Some things just cannot be hurried up

Published 10:45 pm Friday, August 25, 2017

have three daughters that were cheerleaders, and my body grimaced as I watched the recent news clip about a Denver, Colorado, cheerleader.

Apparently, the child could not go down into a full split, and to try to help limber her up, the cheer coach was pushing down on her back leg.

Other members of the squad were holding down the girl’s hands and front leg all while the child was screaming from the pain.

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The technique the cheer coach was using to attempt to get his team member in shape looked horrifying, but then I began to wonder if this was merely a child that was unwilling to push herself to the next level.

We have all heard the old adage, no pain no gain. I mean just this week, I worked out with weights and left the gym sore.

There were also times in my girl’s cheer/dance life that they would come home complaining of aches and pains from practice.

So, to find out if the Denver coach’s technique was legitimate or not, I called an expert.

Debra Franco is a local dance teacher and taught all of my daughters. Although she is not a cheer coach, I am quite certain that it was through her instruction that my girls were selected as cheerleaders, and all walked away with no serious injuries.

During her classes, Franco always began with stretching techniques to warm-up the dancers’ bodies, so as to prevent injury and slowly increase limberness appropriately.

Franco, too, had seen the video clip on Facebook, she said, and her response to my questions was that this cheer coach was not stretching out his cheerleader appropriately.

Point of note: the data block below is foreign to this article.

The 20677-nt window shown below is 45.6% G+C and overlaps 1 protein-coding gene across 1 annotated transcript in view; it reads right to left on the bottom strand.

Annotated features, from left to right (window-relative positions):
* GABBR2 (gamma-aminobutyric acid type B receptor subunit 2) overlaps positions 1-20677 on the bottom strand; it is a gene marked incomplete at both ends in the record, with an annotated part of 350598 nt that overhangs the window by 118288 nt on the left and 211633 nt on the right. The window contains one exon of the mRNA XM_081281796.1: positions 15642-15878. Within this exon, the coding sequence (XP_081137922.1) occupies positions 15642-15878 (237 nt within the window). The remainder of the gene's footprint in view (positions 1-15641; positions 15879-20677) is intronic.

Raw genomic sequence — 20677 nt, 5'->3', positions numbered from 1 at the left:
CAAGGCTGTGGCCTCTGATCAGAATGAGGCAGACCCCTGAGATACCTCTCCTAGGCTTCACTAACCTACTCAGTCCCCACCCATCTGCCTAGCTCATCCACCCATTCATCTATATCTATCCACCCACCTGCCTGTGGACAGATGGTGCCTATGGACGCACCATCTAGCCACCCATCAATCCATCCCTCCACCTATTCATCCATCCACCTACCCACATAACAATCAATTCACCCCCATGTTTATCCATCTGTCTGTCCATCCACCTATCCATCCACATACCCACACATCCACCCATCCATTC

Franco even shared a website, that weighed-in on social media after this incident happened in Denver.

The website states that forcing a body into a position, such as the one the cheer coach was forcing on his athlete, does not result in stretching, and it could actually cause tearing and damage.

And as a personal note to young dancers, gymnasts and cheer leaders, the website stated that no credible teacher or coach would engage in forced stretching of a student like that seen in the video, nor would they show lack of concern when a student asked to stop or force a student’s joint past a healthy range of motion.

The website deemed this type of behavior as abusive. In this world of instant gratification, I think we sometimes forget that some things cannot happen instantly.  I do not presume to know what this cheer coach’s ultimate goal was for his team, and surly he should be relieved of his position.

But one thing he may want to remember is another old saying, slow and steady wins the race.

Doing things the correct way may feel slow and sometimes boring, but in the end, the outcome is greater.

Terri Cowart Frazier is a staff writer for The Vicksburg Post. You may reach her at

About Terri Cowart Frazier

Terri Frazier was born in Cleveland. Shortly afterward, the family moved to Vicksburg. She is a part-time reporter at The Vicksburg Post and is the editor of the Vicksburg Living Magazine, which has been awarded First Place by the Mississippi Press Association. She has also been the recipient of a First Place award in the MPA’s Better Newspaper Contest’s editorial division for the “Best Feature Story.”

Terri graduated from Warren Central High School and Mississippi State University where she received a bachelor’s degree in communications with an emphasis in public relations.

Prior to coming to work at The Post a little more than 10 years ago, she did some freelancing at the Jackson Free Press. But for most of her life, she enjoyed being a full-time stay at home mom.

Terri is a member of the Crawford Street United Methodist Church. She is a lifetime member of the Vicksburg Junior Auxiliary and is a past member of the Sampler Antique Club and Town and Country Garden Club. She is married to Dr. Walter Frazier.

“From staying informed with local governmental issues to hearing the stories of its people, a hometown newspaper is vital to a community. I have felt privileged to be part of a dedicated team at The Post throughout my tenure and hope that with theirs and with local support, I will be able to continue to grow and hone in on my skills as I help share the stories in Vicksburg. When asked what I like most about my job, my answer is always ‘the people.’

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